Wednesday, June 3, 2015

Controllable Parameters of Mammalian Cell Culture

Albert Einstein

Einstein famously said:
Insanity [is] doing the same thing over and over again and expecting different results.
Which got me thinking...

Question: Is there such a thing as doing the same thing over and over again and getting different results?

Answer: Biotech Manufacturing

Rob Caren once asked: "How hard can (large-scale) cell culture be? It's ONE unit operation."

He also observed that large-scale chromatography shouldn't be that hard either:
  • Send the pool through that fixed-bed reactor.
  • When the optical density is not zero shut this valve and open that valve.
  • Try not to send product to drain.
On both counts, he's right, but I can only speak to the cell culture side.

When running bioreactors, there are a few parameters that are within your control. These parameters are sometimes called "knobs" because the production team can literally go to the control system and "turn a knob" (or click a few buttons on the SCADA) to change the parameter.

For the bioreactor or fermentor, those knobs are:

pH. The intracellular pH is known to change the activity of enzymes that run the rates of metabolic reactions. Since cells regulate intracellular pH, the best you can do is to control the extracellular pH. In reality, the pH for the process is specified. And if specified well, the specification will come with a target range and a proven acceptable range. At commercial scale, you ought to be able to operate within the proven acceptable range. For more information on pH control in mammalian cultures, see this.

Dissolved oxygen. Maximizing cellular productivity means aerobic metabolism. From university biochemistry, we know that anaerobic metabolism produces far less energy (2 ATP) than aerobic metabolism (38 ATP). We also know from chemistry that the solubility of oxygen in water is quite low (<10 mg/L when temperature > 15 degC). Therefore, it is important that the bioreactor supplies oxygen. Some bioreactors supply air and others supplement with oxygen. While the dissolved oxygen range is typically specified by the process, the air supply, air/oxygen mix, flow rates and sparge-type can be determined by the facility. As previously discussed, dissolved oxygen depends on other parameters such as agitation and temperature and can be changed within the specified range.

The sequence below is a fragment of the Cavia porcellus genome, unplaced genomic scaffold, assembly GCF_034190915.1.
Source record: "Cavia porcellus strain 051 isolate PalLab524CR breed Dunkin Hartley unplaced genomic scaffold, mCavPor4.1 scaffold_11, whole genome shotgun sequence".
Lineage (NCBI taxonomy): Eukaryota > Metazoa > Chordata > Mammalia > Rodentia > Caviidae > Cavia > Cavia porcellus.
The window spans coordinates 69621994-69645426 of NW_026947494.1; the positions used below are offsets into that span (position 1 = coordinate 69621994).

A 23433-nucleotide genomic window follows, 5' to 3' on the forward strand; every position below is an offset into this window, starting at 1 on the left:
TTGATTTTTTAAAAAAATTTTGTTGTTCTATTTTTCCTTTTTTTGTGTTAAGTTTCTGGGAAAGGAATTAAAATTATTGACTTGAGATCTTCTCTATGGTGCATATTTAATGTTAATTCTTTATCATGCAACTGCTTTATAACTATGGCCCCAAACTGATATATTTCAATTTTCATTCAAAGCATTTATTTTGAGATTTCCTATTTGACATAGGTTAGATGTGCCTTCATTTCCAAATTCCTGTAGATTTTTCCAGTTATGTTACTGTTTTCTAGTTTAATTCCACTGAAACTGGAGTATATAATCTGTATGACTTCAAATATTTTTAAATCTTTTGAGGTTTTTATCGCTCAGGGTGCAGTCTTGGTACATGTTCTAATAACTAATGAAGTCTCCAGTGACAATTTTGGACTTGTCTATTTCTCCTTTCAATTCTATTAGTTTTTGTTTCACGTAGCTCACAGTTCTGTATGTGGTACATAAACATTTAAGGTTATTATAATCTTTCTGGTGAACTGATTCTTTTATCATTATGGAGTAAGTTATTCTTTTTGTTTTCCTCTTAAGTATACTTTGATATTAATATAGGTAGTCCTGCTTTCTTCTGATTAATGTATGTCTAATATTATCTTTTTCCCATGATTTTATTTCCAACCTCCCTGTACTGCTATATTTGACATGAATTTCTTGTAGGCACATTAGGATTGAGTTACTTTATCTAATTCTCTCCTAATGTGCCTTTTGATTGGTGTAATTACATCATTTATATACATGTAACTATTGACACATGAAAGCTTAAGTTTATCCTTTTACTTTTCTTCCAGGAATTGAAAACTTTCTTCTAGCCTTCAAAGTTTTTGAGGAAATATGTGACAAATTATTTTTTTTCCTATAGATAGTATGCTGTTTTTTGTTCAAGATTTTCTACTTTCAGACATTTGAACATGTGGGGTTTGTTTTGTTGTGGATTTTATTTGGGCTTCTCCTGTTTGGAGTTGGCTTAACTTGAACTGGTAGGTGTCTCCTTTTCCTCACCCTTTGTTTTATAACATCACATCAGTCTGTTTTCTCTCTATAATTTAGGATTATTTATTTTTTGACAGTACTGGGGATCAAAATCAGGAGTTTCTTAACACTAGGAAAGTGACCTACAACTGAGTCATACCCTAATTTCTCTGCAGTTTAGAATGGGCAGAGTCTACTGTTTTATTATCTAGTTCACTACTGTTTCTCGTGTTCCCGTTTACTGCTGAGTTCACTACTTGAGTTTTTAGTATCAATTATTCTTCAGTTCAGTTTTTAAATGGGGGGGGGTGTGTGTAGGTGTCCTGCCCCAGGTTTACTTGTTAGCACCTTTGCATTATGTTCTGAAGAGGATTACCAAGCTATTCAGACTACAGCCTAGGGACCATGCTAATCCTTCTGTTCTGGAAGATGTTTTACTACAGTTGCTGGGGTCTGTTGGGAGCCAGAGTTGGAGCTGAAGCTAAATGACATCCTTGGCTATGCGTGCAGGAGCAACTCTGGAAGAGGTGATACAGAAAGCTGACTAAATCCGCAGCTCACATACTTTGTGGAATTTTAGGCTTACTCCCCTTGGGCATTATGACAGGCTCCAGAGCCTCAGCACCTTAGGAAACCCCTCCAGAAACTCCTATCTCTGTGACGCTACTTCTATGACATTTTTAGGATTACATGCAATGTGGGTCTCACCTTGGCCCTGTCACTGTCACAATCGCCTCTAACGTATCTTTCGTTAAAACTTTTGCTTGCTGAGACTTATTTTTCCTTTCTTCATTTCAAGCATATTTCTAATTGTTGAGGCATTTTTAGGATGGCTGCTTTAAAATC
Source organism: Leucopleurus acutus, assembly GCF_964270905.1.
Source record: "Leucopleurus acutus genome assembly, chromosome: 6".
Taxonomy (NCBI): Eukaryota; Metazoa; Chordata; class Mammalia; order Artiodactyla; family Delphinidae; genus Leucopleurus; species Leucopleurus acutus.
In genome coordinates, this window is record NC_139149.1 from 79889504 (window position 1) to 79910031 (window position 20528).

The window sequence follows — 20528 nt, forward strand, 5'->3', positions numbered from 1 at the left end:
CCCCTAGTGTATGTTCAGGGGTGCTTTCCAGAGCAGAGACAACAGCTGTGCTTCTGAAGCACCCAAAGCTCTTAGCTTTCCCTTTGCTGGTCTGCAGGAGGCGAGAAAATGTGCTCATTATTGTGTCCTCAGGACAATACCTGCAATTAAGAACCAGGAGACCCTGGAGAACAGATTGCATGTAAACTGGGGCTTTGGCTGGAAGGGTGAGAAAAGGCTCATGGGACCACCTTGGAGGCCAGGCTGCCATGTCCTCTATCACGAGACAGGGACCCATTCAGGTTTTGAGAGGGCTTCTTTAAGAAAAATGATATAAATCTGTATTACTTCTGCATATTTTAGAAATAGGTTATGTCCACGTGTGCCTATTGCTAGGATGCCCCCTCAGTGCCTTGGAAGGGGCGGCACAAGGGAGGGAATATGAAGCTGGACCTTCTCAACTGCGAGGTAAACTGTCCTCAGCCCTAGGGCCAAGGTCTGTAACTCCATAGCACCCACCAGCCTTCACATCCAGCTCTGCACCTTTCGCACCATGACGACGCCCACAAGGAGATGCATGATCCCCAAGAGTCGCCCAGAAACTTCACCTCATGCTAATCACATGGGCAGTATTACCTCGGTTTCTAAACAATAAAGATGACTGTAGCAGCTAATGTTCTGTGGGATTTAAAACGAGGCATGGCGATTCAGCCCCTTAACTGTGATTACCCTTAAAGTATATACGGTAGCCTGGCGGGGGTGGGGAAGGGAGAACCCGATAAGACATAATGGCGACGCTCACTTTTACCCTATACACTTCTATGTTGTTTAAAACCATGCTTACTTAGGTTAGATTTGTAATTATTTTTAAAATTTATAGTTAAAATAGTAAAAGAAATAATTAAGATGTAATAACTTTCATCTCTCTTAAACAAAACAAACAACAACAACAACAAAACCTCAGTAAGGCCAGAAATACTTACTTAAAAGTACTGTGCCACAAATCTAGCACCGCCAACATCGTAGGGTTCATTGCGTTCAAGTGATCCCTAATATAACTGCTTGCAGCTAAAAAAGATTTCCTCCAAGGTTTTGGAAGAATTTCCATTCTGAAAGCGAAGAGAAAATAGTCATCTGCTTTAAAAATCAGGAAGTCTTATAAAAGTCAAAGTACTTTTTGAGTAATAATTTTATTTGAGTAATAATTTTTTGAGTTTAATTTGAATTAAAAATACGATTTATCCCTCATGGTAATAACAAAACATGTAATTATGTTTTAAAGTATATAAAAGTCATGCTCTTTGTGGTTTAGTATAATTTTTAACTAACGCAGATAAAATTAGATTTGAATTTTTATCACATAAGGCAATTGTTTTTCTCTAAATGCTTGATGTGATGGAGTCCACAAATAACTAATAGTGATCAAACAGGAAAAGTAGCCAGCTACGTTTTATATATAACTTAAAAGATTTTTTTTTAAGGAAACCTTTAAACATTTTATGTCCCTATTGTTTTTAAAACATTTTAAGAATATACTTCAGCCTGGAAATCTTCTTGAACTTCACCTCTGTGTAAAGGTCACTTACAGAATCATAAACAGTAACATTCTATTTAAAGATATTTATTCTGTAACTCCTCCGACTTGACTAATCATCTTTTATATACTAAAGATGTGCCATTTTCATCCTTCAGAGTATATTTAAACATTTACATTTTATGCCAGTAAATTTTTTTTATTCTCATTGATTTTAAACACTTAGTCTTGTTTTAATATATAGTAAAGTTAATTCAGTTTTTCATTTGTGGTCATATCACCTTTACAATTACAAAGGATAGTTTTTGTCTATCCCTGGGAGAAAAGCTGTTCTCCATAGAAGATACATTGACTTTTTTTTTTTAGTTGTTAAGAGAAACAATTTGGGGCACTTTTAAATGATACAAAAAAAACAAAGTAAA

Temperature. Temperature control happens with the bioreactor jacket where water is flowed around the outside surface of the bioreactor. When the temperature gets too hot, the control system sends cooler water; and when the temperature of the culture gets too cold, the control system sends hotter water. While temperature is typically specified, there are processes that will intentionally cool the culture to reduce the rate of metabolic reactions and extend culture viability. Also, since temperature is defined in a range, the setpoint is a turnable knob.

Agitation. Agitation is typically not specified by the process, just that the cells must be suspended (i.e. not settled on the bottom of the bioreactor).  In practice agitation rate is determined by power-to-volume calculations and stays constant for the bioreactor, nonetheless, this is a manipulatable parameter when running bioreactors.

Timing of Inoculation. Inoculation density is often specified by the process. But there's no way to "dial down" or "dial up" inoc density in a control system somewhere like you can with pH, dissolved oxygen, temperature and agitation. When cells grow, the cell density naturally increases, so the way to control inoculation density is to time it (i.e. wait vs. not wait).

Timing of feeds. In fed-batch cultures, additional nutrients are added to the culture. The additional nutrients tend to increase the osmolality and the additional volume can help dilute the cellular waste (like ammonium). Not in all processes, but in some processes, the timing of feeds have been shown to impact culture productivity.

Timing of shifts. Some processes are specified with changes in setpoints of the aforementioned parameters (e.g. pH or Temperature). The shift specifications come in the form of: "When the culture duration reaches X hours" or "when the cell density reaches Y x 106," then change the set point up/down.

When building multivariate models, it is crucial that controllable parameters are modeled as factors and here's why:

When your model shows can correlate significant main effects and interactions to some process output (e.g. titer or quality attribute), you can actually step out of theory and prove it in practice.

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